The Tampa City Council on Thursday unanimously passed a resolution calling on elected officials in Congress to oppose the Trans-Pacific Partnership (TPP), the controversial free trade agreement between the U.S. and 11 Pacific Rim nations. It’s intended to reduce trade barriers between the 12 countries by lowering tariffs on goods, coordinating regulations and much more.
The proposal was presented by Council Chair Frank Reddick, and was supported by labor activists who fear that passage of the agreement will make it easier for a big corporation to ship jobs overseas, push down wages and increase income inequality.
City Councilman Mike Suarez, a potential candidate for mayor in 2019, used the opportunity to extol the virtues of the U.S. labor movement. “I think we really need to concentrate on what we can do both locally support people who want to get into the trades, want to learn, want to get apprenticeships,” he said. “Because that’s the only thing that’s going to strengthen labor. These resolutions, although good, aren’t really going the thing that’s going to bring back labor.”
The vote is a bit of an in-your-face move to Mayor Bob Buckhorn, who has become one of Barack Obama‘s biggest champions in selling the virtues of the proposed agreement.
“The opportunity to sell ‘Made in America’ goods around the globe and to knock down some of the impediments that have been erected to U.S. businesses can only be a good thing for our communities and for our bottom line,” Buckhorn said during a conference call set up by the White House in January. “The passage of TTP is in our best interests, our cities best interest, and we think in our country’s best interests.”
Councilwoman Lisa Montelione said she would have liked an extra week to vote on the matter, because Buckhorn said he had read the agreement and questioned if the council had done the same. Montelione said she believed it was 492 pages and would feel more qualified to weigh in if she had the time to absorb it.
It’s actually thousands of pages long.
Montelione also she had heard from critics of the plan, and that “in all fairness” she would like to hear from officials from the Tampa Port or other staff who supported the agreement, she’d like to hear from them.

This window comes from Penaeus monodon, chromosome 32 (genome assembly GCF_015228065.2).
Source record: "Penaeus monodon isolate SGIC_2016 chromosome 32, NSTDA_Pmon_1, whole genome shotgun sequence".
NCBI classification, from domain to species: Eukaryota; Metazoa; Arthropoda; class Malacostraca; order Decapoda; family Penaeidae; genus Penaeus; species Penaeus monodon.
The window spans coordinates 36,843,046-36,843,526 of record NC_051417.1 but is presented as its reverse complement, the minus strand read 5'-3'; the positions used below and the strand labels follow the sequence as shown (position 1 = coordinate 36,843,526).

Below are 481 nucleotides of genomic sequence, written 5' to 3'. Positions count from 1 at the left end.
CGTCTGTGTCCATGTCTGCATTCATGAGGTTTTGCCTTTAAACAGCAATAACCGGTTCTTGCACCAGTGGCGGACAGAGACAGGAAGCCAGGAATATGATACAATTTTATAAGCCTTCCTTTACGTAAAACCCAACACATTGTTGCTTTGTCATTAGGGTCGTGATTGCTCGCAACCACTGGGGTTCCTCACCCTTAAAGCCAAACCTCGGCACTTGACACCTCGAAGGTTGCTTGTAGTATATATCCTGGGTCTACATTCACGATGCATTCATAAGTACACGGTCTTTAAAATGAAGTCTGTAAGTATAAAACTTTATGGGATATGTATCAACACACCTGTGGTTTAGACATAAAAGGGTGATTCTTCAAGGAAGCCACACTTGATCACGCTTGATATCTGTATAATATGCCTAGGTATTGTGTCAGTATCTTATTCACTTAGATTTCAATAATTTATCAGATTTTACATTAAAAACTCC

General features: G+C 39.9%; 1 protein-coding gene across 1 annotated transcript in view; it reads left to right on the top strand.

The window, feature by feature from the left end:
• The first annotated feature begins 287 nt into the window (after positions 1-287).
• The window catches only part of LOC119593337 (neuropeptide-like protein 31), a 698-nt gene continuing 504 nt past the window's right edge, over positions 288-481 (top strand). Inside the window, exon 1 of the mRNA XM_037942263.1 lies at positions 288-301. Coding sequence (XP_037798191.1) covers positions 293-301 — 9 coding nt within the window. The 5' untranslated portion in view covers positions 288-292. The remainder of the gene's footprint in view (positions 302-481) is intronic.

Reddick and Charlie Miranda both said that they should vote on the resolution today.
“Have I read 492 (pages)?” Miranda asked rhetorically. “No. But I haven’t read the dictionary.”
“This is for the Pacific Rim,” Miranda added. “This ought to be more concerned about Central and South America. This area.”
Before the vote, several members of the local labor movement spoke out against the TPP.
“Our worry is that it’s going to have the chance to override decisions made by elected officials that folks like you and me have put into office at all different levels in this country,” said Aaron Carmella. He cited as an example how the Obama administration has rejected the Keystone XL Pipeline, and is now being sued by the corporation (called TransCanada) that was slated to build the pipeline, as well as filing a grievance to recover billions in damages.
“It’s one example of how we can be held hostage by these international companies,” he added.
“Will the TPP make medicines more expensive? Will the drug pricing provisions give foreign pharmaceutical companies more leverage to force Medicare to cover their products and pay higher products for them?,” asked Dave Bernstein. “Yes, we think they will.”
Republicans and Democrats in Washington predict that Congress will probably not vote on the issue until after the 2016 elections.